The ATMs are also given training in asset care and basic maintenance. In such a large site, an army of specialised engineers would just be too impractical and expensive to keep full-time, explains John Holland, Pladis’ training director. “The ATMs are trained in mechanical operations and asset care,” he says. “We’re also hoping to introduce electrical engineering in due course.”
The site uses a bespoke training programme, designed by MCP Consulting. “The idea is to get the ATMs competent in not just their own manufacturing roles, but also in doing changeovers and basic maintenance without needing an engineer,” says MCP’s Jim Lesser. “We offer practical, line-side training as part of planned on-site maintenance.”
The training is formal, with a fully equipped workshop on site for the ATMs to use to hone their skills. “We have 40 nationalities working here,” says Holland. “We make a point, though, of doing all our training in English.” Assessment consists of a practical exam on the factory floor.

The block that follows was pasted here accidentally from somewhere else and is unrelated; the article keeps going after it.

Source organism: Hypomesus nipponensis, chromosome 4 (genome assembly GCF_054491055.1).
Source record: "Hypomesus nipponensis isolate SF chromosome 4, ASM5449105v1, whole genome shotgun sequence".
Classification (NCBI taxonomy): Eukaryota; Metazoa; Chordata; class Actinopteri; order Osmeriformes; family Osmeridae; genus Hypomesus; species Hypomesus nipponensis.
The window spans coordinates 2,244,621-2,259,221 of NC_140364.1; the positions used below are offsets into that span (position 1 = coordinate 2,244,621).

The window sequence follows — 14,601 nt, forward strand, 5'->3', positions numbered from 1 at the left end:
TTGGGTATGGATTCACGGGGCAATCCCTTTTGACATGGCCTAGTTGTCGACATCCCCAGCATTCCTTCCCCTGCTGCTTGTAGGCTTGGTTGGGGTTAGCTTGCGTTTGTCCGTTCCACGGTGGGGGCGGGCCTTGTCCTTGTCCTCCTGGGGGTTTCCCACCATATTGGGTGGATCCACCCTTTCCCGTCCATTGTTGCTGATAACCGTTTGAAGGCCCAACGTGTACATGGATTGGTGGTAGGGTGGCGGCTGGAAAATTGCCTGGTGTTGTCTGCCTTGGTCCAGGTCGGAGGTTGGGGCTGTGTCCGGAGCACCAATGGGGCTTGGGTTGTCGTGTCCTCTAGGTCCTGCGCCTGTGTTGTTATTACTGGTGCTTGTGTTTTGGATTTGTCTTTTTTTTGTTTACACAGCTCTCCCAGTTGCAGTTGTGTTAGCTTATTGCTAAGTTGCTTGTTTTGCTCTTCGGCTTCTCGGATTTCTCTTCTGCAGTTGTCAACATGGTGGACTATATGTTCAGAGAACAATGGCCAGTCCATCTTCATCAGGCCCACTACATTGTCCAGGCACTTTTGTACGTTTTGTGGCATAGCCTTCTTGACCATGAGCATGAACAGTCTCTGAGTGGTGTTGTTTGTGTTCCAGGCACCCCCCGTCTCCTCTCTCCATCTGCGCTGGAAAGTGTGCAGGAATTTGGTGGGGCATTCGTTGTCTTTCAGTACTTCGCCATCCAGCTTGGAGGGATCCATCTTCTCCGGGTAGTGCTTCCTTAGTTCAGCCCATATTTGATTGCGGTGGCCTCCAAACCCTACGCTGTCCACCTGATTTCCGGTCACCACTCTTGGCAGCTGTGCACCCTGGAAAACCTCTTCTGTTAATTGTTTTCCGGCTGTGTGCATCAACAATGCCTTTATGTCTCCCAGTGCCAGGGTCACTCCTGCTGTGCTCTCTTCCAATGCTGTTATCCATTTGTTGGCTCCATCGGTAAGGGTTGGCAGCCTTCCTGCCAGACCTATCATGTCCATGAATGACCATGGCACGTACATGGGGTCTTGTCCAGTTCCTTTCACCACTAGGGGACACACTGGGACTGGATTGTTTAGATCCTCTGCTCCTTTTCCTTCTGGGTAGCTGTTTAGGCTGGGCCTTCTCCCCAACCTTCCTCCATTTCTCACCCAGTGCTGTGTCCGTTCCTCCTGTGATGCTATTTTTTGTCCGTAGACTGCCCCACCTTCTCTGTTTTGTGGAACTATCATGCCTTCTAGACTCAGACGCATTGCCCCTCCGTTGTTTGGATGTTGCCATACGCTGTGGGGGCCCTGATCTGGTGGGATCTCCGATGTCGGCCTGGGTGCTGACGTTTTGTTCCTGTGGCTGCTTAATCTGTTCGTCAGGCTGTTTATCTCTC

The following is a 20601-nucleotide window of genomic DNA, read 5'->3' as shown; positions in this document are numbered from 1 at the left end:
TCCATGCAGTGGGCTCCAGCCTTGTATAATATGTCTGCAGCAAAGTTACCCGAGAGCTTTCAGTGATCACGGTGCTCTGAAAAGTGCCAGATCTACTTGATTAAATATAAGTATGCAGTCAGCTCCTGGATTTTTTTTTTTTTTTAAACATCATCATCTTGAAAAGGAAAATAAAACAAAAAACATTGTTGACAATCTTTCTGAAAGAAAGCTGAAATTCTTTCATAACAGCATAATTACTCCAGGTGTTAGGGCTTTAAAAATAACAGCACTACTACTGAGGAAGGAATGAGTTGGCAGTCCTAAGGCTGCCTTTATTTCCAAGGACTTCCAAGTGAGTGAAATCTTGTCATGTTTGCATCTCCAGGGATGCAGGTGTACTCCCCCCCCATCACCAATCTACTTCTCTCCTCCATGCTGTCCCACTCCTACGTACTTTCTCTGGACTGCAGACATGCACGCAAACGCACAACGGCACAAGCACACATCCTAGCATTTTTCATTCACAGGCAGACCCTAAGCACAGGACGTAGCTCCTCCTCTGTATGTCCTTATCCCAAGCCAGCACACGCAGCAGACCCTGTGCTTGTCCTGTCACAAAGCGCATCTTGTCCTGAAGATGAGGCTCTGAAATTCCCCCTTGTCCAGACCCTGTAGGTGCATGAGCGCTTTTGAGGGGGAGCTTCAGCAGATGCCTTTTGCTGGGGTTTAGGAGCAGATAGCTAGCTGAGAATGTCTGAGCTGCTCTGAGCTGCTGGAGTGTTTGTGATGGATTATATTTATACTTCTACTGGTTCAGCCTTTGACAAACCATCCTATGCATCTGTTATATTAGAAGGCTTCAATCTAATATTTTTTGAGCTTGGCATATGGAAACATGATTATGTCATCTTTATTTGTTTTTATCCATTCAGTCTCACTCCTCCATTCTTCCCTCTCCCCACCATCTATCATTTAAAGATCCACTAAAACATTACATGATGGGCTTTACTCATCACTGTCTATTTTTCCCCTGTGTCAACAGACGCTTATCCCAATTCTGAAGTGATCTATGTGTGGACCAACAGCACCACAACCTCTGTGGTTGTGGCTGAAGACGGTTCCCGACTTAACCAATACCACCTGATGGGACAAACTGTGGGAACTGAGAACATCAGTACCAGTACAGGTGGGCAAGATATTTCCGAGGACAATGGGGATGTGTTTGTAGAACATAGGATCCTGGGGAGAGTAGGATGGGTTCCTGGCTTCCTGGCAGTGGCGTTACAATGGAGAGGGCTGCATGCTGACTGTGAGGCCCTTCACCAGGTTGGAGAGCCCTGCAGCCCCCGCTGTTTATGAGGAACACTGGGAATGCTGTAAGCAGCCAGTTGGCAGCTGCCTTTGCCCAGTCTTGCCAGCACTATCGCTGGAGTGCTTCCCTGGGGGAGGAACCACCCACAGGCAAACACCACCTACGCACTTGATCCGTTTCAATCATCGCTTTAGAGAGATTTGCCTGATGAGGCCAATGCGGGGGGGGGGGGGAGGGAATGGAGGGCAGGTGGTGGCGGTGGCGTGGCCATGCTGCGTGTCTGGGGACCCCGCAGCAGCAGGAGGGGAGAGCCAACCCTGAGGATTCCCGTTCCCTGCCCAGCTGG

MCP’s training is streamed, with certain ATMs able to progress to certain levels or onto specific skills, as their talents allow. However, only the ATMs receive the MCP training, although Pladis have partnered with a local college to provide a Level 2 apprenticeship. “We’re using the Apprenticeship Levy,” says Holland. “It’s important that a company of our size does so, or we end up paying a load of money to get nothing back.”
As a further sign of the investment the company makes in its apprentices, all Pladis apprentices are sent on a six-week course in Birmingham, on food and beverage manufacturing. “We are very keen for our staff to be as skilled and knowledgeable as possible,” adds Holland.